it, the man page is vague and the commands dont work correctly.

The commands to rebuild an array depends on whats wrong with the array and what you may or may not know about the array that the software can not know.
I have had disks with physically bad sectors and more than one disk bad in a raid5 array, and yet lost nothing, because I knew something the software couldn't know. Or I guess it could know come to think of it, but anyways, I knew that although the disks were technically inconsistent, I knew the data I cared about was actually ok, and I knew that one of the disks was a dd_rescue clone of a physically bad disk and so the new disk isn't physically bad, but it does have some chunks missing. So I knew it was ok to create an array from scratch, using the exact same settings, right over top of the disks with data on them. _raid5_ data. I didn't know what particular commands were ok before I tried it of course, but I knew no data was out in the scrambled part of the disk.

The man page IS vague. This is why I keep saying that mdadm is not mastered just by reading man mdadm. It may never be practical to write a fully comprehensive documentation of mdraid in man mdadm either. It may be worth a small book.

mdraid isn't a great idea until after you've experimented some and figured out what the different buttons do by having pressed them yourself on a system where it was ok to do things that might erase everything.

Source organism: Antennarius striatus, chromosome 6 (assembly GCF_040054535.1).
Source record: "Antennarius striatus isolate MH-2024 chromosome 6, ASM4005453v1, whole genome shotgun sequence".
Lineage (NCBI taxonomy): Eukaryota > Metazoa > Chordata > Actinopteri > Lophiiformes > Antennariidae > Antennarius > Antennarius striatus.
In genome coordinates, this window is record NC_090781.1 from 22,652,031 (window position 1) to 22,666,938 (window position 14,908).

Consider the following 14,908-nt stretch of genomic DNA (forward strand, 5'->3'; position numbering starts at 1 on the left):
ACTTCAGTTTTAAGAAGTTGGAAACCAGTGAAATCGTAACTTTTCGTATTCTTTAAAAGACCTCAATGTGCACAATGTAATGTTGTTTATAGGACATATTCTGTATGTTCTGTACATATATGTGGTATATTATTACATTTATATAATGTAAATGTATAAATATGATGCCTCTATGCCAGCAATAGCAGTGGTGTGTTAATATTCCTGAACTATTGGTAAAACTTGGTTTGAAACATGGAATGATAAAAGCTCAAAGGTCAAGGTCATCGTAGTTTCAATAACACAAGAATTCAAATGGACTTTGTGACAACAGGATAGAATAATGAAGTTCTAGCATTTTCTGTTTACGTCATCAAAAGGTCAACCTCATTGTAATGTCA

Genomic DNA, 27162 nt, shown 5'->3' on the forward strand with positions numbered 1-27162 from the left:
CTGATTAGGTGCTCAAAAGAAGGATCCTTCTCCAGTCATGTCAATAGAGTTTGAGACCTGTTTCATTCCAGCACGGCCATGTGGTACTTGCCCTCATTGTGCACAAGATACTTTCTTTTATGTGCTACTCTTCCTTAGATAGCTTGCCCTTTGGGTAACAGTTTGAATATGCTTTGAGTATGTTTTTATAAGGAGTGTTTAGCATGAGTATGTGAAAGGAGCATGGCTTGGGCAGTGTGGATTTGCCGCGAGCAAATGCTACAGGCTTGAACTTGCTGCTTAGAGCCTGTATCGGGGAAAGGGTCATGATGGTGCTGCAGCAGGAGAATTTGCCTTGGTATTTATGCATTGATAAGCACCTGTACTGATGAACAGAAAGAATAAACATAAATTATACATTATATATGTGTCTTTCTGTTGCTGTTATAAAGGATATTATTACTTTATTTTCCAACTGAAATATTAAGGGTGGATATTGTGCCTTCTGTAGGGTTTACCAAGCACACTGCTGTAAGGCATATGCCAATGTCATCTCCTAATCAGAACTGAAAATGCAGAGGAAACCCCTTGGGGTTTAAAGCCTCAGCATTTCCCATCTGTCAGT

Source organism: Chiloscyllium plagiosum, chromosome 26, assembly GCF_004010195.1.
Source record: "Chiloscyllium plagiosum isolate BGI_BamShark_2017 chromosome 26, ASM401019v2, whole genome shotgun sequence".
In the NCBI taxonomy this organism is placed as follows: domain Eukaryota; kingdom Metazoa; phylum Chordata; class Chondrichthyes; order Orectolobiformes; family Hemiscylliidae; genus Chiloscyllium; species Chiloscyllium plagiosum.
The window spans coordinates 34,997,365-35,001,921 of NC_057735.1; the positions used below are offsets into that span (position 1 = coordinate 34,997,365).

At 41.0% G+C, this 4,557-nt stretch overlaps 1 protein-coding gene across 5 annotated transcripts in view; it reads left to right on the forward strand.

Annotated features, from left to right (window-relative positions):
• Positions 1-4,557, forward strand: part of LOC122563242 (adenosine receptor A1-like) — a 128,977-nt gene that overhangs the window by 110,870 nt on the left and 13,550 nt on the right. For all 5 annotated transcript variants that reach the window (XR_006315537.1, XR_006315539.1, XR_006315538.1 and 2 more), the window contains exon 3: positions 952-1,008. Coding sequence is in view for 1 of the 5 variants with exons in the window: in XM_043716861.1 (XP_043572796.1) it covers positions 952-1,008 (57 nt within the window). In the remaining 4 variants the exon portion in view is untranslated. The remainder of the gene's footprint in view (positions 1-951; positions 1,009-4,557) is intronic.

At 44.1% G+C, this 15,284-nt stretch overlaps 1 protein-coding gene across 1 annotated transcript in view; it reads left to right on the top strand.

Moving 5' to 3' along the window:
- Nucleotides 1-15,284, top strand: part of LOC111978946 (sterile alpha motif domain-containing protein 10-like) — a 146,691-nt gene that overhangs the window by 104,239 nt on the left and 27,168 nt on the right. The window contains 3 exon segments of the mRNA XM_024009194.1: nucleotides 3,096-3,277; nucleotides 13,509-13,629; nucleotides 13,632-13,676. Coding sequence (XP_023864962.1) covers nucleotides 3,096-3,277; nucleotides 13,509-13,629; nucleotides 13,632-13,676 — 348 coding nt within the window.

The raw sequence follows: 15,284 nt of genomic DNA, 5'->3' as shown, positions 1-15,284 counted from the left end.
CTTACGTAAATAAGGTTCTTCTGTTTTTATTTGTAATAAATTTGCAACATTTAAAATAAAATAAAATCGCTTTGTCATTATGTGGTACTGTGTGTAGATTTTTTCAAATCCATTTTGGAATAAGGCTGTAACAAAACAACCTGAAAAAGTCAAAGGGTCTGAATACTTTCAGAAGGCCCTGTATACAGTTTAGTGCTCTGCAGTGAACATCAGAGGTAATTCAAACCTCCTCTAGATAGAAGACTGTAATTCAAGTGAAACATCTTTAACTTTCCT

Some actions sound like the absolute last thing you want to do by reading the man page, and yet, as long as you know whats going on it's not only ok, it;s the only way to fix the problem. Like deleting and recreating a raid0 or raid5 array.
And it's not wise to rely on something that you don't know how to manipulate.
Thats basically true of all unix since day one and still today, not just linux's mdraid.
Did you _really_ know that fsck wasn't going to erase everything the first time you ran it?
I did not know that "cp" wasn't going to do something bad the first time I ran it. (and of course, in fact cp can be about as dangerous as anything else) <ridiculous wandering aside>Maybe that's an interesting aspect of the difference between learning something on your own vs having a teacher guide you. If I were in a class and the teacher said "create a new file named too.txt that's a copy of me.txt like this: cp me.txt too.txt" Sure, in that case I would have not worried about anything even the very first time I ran cp. I probably would not have been -thinking- about anything let alone worrying. Hm...</ridiculous wandering aside>
One of my favorite people's favorite phrases is "learn by destroying".
That really is the best way. When you do something your very self and it blows up, and then when you do something else yourself and it is harmless, that is the surest knowledge in your head. You have not a trace of stress just sticking your hand right in the middle of the big scary gear works that everyone else doesn't dare touch, because you already did this at home lots of times and it's not a mystery. (or at least the handle you are grabbing isn't even if the machine itself still is. that's ok.)

Probably the esiest way to test things out is with a few usb thumb drives. You could use ramdisks, but then the kernel may protect you from performing exactly the exteriments you need to do. But it can't stop you from yanking out a thumb drive or plugging it back in.

In your case, plug the original disks in and boot up a suse installer or a knoppix or ubuntu or suse live cd and run lsmod |less, dmesg |less, cat /proc/mdstat, mdadm -QE /dev/sd[a-z]3 |less, and mdadm -QD /dev/md[0-9] |less
Just to see what's there for starters.

Brian K. White brian@xxxxxxxxx
filePro BBx Linux SCO FreeBSD #callahans Satriani Filk!